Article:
U.S. Senate Works Overtime to Protect Sunshine
Even by Washington, D.C., standards this was among the busiest of weeks.
Inflation was a hot topic, with some Washington politicians considering a temporary suspension to the federal gasoline tax. The Federal Reserve, in an attempt to walk a tight-rope between inflation and recession – announced the first interest rate hike in more than three years, with more to come.
Oh, there’s also more than a little concern that Russia’s “special military operation” in Ukraine could become a broader conflict and ignite WWIII. Indeed, even as Vladimir Putin’s military has shown the world its stunning incompetence, America and its NATO allies remain wary. The four-week-old conflict brought about a rare address from a foreign leader to a joint session of Congress.
Volodymyr Zelenskyy spoke virtually to lawmakers on Wednesday, followed by a response from President Joe Biden announcing an $800 million aide package to Ukraine. Urgent stuff.
As busy as the week started, the Senate – known for its filibusters and octogenarian foot-draggers – hurriedly passed a bill to make daylight savings time permanent. They called it the “Sunshine Protection Act,” which I guess is a misnomer if ever there was one. If you didn’t know sunshine was in peril, well, we should be thankful the Senate has found a way to fix the problem.
But the surprising part is that the measure passed UNANIMOUSLY. On a voice vote!
As we know all too well, these guys don’t agree on much. And daylight savings time would not be one of those issues one would expect consensus. Maybe it was the fact the Senators were groggy after just losing an hour of sleep over the weekend, or maybe they figured the House of Representatives would have a more prolonged (reasoned?) debate. (The House, which has held a committee hearing on the matter, must still pass the bill before it can go to the President to sign.)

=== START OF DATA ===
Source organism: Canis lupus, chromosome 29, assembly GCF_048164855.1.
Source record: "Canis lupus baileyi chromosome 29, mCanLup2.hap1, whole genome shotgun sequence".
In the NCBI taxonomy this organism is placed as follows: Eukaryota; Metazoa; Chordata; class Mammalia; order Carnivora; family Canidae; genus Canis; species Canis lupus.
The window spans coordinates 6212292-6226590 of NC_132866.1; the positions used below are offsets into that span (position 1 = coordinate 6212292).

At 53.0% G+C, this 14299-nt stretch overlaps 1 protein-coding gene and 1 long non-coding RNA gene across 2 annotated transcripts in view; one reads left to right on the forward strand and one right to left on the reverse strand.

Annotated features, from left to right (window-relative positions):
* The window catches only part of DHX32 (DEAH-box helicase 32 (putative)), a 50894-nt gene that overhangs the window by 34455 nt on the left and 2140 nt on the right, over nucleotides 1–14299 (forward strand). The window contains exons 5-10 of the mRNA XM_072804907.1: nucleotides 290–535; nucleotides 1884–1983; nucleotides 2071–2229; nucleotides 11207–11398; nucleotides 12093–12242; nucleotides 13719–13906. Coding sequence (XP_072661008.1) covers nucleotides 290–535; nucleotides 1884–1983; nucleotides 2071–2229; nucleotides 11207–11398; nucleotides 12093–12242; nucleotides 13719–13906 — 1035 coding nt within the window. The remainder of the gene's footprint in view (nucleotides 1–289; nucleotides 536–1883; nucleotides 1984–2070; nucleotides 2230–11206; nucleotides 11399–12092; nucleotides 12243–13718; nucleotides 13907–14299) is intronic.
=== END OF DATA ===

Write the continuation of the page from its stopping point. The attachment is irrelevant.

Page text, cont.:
An AP-NORC poll of Americans in 2019 found 72% want to stop changing their clocks twice a year.
Only 28% want to continue changing their clocks. Among the rest of Americans, 40% prefer year-round standard time and 31% prefer year-round daylight saving time.
Among Americans age 45 and older 38% support staying in daylight saving time permanently, compared to just 22% of those under 45.
According to a poll by AgWeb/Drovers this week, roughly 60% of respondents want permanent daylight savings time. Which is interesting because I thought farmers and ranchers would much prefer standard time, and I remember the logic of one cowboy who told me, “you can’t cut the end off of a blanket and sew it onto the other end and make the blanket longer.”
America, however, has struggled with its clocks since 1918 when the first laws were passed mandating daylight saving – to save fuel, give shoppers extra light, etc. But by the end of World War II the system had become fractured. That led to Congress taking up the issue again in the early 1960s.
Naturally, “The Committee for Time Uniformity” was formed. Congressional hearings were held. Legislation proposed – bi-partisan we presume.
President Lyndon B. Johnson signed The Uniform Time Act of 1966 – designed “to promote the observance of a uniform system of time throughout the United States.” Except, well, some states refused to participate. Namely Arizona and Hawaii.
The permanent change to daylight savings time, however, has plenty of support. Since 2015, about 30 states have introduced legislation to end the twice-yearly changing of clocks, with some states proposing to do it only if neighboring states do the same. The bill would also allow Arizona and Hawaii to remain on standard time.
Nebraska lawmakers voted 39-4 to make it permanent if Congress approves and three neighboring states do, too. Wyoming passed a similar bill earlier this year, bringing to 19 the number of states now having such laws.
So now it’s up to the U.S. House of Representatives to ensure that sunshine is protected.